I am a huge Grecophile, actually lived on Crete and I am an historian. So the fact that the Minoan Tarot grabbed my attention is quite logical. But I would do the artist a disservice if I left it at that. The Minoan Tarot, now up for pre-order, and hand drawn by Laura Perry is definitely something different despite already so many Ancient history (Greek or Egyptian) decks out there.
First of all, the Minoan culture has only been portrayed on a deck *once* before – that I know of. And that deck looks quite different, with another take on the suits and names of the Majors. The very colorful cards are inspired by frescoes, jewelry, pottery and carved seal stones created by the Minoans. And that is indeed visible, also in the style of the art.
This is not the definite version yet – something about the borders is going to change. My hope is Perry will keep the fitting colored ones, find a solution for the titles and skip the yellow in its entirety. But all in all you can definitely see how this deck might look once its done. Not everyone will think this art is appealing, but it isn’t a Minoan art-inspired deck for nothing of course.
The Minoan Tarot is a 86-card deck which according to the artist is easy to use for a novice. I actually think some of the changes in imagery and titles might confuse a complete newbie. Especially when using other decks later on. An intermediate student with some grasp of tarot would do better probably.
Renamed & semi-scenics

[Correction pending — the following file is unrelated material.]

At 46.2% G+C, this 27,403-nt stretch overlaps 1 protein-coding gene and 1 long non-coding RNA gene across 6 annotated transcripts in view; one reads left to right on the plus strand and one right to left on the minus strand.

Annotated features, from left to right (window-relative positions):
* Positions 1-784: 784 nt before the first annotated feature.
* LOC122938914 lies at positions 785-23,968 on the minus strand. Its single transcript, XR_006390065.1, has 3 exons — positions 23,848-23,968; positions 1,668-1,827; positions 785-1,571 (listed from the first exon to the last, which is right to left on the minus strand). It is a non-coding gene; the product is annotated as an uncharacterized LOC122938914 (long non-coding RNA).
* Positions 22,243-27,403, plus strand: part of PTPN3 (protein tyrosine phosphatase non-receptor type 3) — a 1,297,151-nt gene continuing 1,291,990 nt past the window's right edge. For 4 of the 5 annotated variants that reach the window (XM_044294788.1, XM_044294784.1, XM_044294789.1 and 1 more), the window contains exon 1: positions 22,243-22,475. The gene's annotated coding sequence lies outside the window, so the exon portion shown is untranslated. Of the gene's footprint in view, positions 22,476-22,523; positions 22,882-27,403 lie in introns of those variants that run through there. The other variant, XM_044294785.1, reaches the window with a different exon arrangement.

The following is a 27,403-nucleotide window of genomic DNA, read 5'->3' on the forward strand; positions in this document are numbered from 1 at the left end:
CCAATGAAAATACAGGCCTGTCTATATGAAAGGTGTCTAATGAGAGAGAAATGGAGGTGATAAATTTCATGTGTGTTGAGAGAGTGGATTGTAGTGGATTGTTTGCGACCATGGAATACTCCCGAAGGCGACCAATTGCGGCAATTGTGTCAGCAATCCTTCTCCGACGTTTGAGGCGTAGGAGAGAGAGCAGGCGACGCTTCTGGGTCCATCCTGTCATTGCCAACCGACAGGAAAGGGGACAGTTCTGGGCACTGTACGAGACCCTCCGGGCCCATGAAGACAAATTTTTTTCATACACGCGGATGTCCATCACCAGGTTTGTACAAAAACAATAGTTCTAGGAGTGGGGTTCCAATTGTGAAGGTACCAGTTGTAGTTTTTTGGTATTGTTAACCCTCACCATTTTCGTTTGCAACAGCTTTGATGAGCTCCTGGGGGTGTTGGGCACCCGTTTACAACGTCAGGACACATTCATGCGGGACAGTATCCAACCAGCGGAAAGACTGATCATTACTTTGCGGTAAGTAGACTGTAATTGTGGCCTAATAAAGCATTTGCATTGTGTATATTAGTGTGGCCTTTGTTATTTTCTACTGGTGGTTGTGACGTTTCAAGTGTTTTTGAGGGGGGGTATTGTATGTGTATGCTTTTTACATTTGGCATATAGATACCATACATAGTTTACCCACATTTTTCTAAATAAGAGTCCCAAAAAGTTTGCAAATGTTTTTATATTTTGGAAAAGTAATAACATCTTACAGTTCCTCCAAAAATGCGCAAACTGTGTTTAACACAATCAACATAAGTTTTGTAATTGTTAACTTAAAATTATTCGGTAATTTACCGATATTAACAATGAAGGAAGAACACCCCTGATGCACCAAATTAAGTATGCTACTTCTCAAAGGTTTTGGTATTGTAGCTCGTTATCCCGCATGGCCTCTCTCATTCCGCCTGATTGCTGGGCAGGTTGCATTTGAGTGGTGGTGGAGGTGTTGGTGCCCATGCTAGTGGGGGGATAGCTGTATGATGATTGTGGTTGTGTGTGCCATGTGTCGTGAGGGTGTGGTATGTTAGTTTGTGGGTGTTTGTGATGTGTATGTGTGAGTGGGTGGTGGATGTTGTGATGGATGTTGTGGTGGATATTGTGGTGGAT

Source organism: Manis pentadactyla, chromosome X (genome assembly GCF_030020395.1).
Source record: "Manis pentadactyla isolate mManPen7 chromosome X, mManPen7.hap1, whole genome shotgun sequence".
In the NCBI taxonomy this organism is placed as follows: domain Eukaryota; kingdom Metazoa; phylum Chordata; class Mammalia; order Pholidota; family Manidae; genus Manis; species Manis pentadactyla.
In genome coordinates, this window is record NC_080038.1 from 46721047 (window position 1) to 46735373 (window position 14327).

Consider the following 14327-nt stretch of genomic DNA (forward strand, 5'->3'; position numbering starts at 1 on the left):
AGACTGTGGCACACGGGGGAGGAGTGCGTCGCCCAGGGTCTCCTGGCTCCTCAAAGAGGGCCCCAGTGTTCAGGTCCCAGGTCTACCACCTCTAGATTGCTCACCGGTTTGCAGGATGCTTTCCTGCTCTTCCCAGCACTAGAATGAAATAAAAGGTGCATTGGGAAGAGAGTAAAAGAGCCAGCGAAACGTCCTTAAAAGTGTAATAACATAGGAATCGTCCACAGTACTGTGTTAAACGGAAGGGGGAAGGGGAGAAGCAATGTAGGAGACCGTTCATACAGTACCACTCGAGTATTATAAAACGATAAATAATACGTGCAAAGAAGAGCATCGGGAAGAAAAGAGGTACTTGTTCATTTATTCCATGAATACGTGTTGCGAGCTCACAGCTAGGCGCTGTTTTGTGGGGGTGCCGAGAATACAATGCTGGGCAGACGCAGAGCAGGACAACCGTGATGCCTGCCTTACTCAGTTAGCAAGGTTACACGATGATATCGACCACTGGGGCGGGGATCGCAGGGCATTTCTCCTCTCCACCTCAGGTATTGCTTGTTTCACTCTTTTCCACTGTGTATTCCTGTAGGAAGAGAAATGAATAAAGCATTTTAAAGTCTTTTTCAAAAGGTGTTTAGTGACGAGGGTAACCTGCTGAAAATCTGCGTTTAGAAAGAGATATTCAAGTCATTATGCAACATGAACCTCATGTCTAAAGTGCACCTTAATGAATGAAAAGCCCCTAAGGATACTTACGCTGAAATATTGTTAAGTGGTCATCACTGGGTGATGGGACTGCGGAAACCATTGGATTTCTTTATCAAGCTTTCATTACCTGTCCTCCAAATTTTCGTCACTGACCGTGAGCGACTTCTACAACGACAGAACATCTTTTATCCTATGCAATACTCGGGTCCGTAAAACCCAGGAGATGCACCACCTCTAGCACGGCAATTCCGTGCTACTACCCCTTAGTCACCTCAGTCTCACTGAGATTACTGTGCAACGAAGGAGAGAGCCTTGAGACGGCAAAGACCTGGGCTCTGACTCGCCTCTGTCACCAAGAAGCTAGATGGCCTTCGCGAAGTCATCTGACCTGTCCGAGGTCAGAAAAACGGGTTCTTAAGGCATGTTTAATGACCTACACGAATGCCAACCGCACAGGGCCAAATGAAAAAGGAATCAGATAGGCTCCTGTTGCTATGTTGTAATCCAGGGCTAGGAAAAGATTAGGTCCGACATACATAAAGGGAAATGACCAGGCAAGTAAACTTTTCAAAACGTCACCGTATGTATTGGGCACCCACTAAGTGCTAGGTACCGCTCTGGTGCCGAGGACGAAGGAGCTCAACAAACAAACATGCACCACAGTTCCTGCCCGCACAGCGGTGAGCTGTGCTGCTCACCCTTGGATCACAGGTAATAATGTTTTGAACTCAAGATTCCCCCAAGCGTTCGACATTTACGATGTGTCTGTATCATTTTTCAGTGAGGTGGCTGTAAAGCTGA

So what are these changes then? First up is the Major Arcana: 22 cards and in known order (no idea what 8/11 is though), but with other symbolism and a few different titles. Sacrifice for Hanged Man, The Minotaur instead of The Devil. Fate is Wheel of Fortune and The Magician is renamed as The High Priest. Some make a lot of sense, others I need to think about. The Minor Arcana are semi-scenics drawn from the iconography and culture of ancient Crete. Here the names are also different: Daggers, Rhytons, Labryses and Horns.
The biggest difference in the Minoan Tarot are the courts. I like that the artist chose to change these based on Minoan culture. Back then there was, culturally and spiritually, way more equality between the sexes. It seems the priesthood was even dominated by females (but well, they got a male king in return). If you look at the Waite-Smith or other classic decks men are not only in the majority, but also seen as the obvious rulers. The 15th century Cary-Yale Visconti Tarot inspired her to come up with a court system true to the Minoans: six court cards instead of four, creating set. Priestess and Priest, Lady and Lord, Maid and Youth.
There will also be a companion for this deck with a description and so-called elemental journey for spiritual work. I am looking forward to see if the completed deck will be a whole and working theme I do like most of what I am seeing now. When you look at the other ancient history decks, especially the Greek, Mythology is a huge focus. This one definitely stands out because of it and fits more in the Egyptian inspired decks I think. Whether that is a good or a bad thing, I leave up to you.
If you think The Minoan Tarot is a deck for you, you can pre-order it on Amazon.